A common mistake you often see anglers make when salmon fishing in Scotland, is wading out too deeply. Some salmon fishers have a misconception that by wading out further in the river they can actual cover more water. By deep wading you can often spook the fish in a pool before the fly even hits the water and this dramatically limits your chances of making contact with that hard-fighting Scottish salmon.
It is worth remembering when considering the thorny issue of wading, that salmon often lie in very shallow water, sometimes less than a foot deep. This is especially the case early in the morning during the summer months, if they are lying in an oxygenated shallow run at the head of a pool.
So if you can avoid wading when salmon fishing down a pool then it can be well worth keeping your wading boots dry. Salmon can be very spooky, especially in low water, and the slightest disturbance can scare them. Often it is worthwhile fishing down the pool twice if time constraints allow. On the first time down the pool you can fish from the bank covering all the water close in. After this, you can fish the pool again, but this time wade out to say around knee depth and then cover the water towards the far bank. By doing this, you are unlikely to spook any fish that are lying close to the near bank. This tactic especially works well during the summer months when the water is low and often stealth can be the key.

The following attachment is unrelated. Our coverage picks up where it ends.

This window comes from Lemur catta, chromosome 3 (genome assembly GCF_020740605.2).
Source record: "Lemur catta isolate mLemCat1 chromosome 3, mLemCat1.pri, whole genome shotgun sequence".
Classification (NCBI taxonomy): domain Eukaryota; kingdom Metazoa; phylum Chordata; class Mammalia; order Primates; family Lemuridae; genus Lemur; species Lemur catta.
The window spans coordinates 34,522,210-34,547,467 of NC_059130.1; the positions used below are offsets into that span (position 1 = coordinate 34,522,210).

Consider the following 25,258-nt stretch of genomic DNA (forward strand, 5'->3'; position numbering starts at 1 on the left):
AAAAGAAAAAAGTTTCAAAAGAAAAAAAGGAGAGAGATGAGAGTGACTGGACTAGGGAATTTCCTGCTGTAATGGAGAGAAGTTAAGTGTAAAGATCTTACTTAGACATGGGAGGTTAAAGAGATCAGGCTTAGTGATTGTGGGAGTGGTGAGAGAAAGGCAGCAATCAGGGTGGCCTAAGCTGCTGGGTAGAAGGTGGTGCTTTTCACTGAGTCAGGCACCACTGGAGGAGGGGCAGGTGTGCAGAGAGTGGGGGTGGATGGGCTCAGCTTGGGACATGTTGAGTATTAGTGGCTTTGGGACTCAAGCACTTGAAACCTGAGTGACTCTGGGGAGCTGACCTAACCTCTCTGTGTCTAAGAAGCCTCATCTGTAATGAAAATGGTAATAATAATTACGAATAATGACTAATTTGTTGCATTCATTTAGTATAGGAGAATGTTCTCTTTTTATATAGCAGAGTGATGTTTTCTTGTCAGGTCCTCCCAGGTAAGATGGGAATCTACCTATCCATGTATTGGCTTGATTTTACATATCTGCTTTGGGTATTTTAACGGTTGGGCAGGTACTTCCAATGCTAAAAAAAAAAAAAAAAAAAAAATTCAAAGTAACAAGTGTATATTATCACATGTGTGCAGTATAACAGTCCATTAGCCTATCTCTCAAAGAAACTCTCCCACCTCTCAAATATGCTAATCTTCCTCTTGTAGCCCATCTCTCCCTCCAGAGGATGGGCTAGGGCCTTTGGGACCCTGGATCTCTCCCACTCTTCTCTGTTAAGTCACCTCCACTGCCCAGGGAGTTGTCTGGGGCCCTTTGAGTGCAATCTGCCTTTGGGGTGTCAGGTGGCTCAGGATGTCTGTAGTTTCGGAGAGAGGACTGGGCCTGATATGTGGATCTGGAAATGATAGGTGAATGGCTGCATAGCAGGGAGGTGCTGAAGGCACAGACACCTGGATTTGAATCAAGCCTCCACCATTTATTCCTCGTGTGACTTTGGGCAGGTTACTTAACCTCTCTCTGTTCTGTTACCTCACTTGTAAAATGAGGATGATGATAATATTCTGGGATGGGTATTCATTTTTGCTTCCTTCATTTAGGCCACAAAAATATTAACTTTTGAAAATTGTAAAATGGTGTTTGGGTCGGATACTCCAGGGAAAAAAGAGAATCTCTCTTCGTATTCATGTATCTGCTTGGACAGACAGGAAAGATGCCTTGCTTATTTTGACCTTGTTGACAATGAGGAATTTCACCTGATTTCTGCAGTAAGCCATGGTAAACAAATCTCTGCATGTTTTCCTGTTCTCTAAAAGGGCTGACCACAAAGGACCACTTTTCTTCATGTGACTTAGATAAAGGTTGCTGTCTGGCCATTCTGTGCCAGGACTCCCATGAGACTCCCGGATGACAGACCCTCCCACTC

As already mentioned anglers believe that if they can wade that bit further and deeper in the water, they can cover more water, but this is often not the case. It can be much harder to Spey cast a greater distance when you are wading in deeper water. This because you cannot make as a big a D-loop on your back cast, as there is less clearance between the rod tip and the water. A large tight D- loop is one of the keys to Spey distance casting.
Finally, you should never overlook safety on the riverbank. By keeping wading to a minimum, it reduces the likelihood of slipping and falling into the river. Also, it is much easier to get out of the water if have fallen in shallower ankle-deep water than if it is chest deep. What does go without saying is that even if you are near the river, regardless of whether you are wading, always use a buoyancy aid as that could save your life.